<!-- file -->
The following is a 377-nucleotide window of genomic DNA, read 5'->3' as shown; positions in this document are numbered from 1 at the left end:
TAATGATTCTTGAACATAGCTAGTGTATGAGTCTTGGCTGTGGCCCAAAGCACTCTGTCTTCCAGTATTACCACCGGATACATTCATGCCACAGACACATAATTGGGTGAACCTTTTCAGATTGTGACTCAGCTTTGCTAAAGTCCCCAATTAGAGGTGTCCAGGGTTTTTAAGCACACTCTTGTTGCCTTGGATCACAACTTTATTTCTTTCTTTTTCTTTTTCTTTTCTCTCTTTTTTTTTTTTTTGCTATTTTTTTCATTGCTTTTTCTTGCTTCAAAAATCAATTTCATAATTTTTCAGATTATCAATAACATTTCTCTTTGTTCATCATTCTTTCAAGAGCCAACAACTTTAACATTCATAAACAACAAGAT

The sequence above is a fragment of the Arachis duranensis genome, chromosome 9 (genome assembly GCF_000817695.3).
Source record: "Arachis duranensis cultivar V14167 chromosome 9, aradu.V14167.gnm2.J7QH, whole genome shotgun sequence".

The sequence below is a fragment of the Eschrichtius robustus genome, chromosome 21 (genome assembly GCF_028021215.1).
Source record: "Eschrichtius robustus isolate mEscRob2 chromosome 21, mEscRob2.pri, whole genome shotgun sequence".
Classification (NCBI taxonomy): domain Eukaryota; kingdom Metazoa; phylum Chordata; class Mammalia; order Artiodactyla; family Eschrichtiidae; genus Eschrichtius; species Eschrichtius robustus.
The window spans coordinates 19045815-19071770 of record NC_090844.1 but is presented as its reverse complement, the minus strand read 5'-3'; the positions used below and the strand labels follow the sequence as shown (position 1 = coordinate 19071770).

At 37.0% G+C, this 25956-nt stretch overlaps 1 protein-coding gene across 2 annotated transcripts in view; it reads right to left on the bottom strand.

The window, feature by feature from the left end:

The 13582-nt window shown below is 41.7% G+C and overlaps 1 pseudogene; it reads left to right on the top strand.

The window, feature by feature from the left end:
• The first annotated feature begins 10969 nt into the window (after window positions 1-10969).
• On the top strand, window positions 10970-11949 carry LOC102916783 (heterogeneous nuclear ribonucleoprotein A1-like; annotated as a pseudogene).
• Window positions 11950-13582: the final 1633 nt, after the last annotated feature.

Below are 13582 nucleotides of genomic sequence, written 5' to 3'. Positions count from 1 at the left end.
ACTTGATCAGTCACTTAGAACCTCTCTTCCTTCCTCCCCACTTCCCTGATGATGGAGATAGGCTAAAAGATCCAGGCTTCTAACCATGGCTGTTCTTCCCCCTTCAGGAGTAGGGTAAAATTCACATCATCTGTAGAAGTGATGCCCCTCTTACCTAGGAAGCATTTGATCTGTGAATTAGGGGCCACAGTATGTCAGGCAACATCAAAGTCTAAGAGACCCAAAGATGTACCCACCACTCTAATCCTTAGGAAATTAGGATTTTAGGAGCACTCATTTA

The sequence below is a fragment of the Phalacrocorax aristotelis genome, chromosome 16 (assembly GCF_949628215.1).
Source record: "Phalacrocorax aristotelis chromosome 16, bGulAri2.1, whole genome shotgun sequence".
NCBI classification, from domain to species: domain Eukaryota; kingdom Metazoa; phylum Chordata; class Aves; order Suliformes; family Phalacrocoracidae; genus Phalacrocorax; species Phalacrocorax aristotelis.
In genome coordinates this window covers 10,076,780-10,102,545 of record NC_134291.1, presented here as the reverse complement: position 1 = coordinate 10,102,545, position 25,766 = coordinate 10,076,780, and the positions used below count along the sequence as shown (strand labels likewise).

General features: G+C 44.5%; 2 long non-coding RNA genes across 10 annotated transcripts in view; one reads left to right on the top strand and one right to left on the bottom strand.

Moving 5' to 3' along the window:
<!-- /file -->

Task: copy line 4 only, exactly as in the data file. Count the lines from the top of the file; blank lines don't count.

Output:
Source record: "Arachis duranensis cultivar V14167 chromosome 9, aradu.V14167.gnm2.J7QH, whole genome shotgun sequence".